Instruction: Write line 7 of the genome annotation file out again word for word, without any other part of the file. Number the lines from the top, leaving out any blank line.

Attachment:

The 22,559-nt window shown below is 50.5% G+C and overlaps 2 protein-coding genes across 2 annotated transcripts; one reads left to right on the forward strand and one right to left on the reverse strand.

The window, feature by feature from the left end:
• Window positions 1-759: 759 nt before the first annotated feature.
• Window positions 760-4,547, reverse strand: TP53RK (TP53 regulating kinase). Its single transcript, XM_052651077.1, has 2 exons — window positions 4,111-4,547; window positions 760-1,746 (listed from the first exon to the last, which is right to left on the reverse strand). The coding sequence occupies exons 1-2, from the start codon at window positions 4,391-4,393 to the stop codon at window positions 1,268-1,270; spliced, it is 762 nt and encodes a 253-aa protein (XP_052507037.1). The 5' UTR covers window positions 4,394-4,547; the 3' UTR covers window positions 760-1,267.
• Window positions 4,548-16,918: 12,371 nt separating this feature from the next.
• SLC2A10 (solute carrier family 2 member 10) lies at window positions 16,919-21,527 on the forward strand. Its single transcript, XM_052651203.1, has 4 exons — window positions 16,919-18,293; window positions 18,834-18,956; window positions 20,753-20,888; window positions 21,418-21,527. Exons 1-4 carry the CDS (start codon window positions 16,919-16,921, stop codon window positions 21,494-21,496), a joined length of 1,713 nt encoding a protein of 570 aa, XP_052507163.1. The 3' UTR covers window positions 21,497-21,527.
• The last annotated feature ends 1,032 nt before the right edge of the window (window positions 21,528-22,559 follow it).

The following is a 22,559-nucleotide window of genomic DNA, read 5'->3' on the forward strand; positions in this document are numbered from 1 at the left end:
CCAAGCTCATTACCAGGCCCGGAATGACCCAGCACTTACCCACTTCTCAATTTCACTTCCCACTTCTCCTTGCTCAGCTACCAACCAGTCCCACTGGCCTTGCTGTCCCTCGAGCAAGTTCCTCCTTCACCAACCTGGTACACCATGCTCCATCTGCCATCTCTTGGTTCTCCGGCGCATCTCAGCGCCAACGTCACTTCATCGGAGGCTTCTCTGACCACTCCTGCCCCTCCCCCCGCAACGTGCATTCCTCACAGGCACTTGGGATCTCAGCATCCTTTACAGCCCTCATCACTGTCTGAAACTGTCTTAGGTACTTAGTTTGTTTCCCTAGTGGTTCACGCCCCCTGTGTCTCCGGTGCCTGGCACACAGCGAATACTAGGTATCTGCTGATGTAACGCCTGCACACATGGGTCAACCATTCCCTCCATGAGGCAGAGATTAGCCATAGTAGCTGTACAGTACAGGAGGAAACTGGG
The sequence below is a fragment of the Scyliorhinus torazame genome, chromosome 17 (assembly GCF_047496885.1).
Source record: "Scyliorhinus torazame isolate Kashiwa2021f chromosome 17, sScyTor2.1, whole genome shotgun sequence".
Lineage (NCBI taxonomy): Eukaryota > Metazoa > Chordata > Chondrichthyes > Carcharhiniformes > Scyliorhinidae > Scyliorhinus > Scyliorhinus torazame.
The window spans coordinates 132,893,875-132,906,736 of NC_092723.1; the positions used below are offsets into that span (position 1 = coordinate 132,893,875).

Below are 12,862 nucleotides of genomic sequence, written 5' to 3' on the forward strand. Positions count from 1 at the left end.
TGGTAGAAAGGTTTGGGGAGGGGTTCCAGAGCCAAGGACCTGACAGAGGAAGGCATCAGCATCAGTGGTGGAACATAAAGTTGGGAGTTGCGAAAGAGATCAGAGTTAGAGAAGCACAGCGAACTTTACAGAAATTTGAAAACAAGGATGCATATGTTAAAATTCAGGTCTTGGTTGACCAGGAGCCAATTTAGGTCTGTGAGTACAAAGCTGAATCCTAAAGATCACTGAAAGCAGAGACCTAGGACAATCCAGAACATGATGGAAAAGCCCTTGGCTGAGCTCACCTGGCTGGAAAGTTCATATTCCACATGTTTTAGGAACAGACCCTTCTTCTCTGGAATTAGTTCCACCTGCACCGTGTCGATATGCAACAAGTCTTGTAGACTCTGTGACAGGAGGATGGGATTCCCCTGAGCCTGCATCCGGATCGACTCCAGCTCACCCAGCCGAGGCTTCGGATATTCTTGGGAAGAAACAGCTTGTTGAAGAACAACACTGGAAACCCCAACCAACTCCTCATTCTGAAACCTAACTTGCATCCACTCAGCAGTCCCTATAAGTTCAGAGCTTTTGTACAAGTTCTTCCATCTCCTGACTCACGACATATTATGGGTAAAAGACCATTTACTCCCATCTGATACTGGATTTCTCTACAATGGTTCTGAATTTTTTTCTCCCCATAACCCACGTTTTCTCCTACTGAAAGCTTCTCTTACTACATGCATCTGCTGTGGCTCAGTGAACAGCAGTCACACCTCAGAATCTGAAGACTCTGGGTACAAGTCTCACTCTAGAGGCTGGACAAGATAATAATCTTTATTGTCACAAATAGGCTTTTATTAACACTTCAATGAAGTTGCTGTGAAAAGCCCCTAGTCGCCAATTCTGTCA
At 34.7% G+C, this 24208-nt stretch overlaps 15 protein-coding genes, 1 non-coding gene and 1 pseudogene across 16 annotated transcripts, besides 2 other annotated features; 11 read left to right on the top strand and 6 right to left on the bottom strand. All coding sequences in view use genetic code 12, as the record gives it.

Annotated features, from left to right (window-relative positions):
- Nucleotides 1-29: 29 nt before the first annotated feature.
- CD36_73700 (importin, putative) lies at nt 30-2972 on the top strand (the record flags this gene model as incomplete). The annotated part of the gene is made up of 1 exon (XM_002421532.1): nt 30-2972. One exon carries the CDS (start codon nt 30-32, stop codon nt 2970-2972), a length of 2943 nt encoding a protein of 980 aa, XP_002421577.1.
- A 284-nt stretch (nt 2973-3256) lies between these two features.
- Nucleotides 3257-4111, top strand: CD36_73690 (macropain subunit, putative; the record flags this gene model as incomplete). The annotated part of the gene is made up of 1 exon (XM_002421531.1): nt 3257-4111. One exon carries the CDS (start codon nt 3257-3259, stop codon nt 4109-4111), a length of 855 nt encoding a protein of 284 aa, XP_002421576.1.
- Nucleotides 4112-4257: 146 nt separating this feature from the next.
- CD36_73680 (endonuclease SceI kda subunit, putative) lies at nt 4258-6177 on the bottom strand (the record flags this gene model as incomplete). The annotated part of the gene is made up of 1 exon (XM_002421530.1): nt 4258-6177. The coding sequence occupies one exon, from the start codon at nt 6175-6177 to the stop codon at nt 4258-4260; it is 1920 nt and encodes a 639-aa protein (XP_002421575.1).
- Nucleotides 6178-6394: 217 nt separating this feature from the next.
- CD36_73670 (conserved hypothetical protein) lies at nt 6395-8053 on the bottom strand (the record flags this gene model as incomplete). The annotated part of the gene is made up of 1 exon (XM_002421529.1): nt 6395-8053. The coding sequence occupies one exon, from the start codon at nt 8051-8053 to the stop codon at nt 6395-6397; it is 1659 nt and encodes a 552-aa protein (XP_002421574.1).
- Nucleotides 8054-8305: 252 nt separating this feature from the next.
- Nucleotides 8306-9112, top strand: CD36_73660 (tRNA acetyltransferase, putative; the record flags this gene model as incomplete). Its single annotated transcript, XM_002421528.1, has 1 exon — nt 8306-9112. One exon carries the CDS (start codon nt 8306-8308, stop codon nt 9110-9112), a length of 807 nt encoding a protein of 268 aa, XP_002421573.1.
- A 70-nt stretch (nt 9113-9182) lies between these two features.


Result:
• The last annotated feature ends 1,032 nt before the right edge of the window (window positions 21,528-22,559 follow it).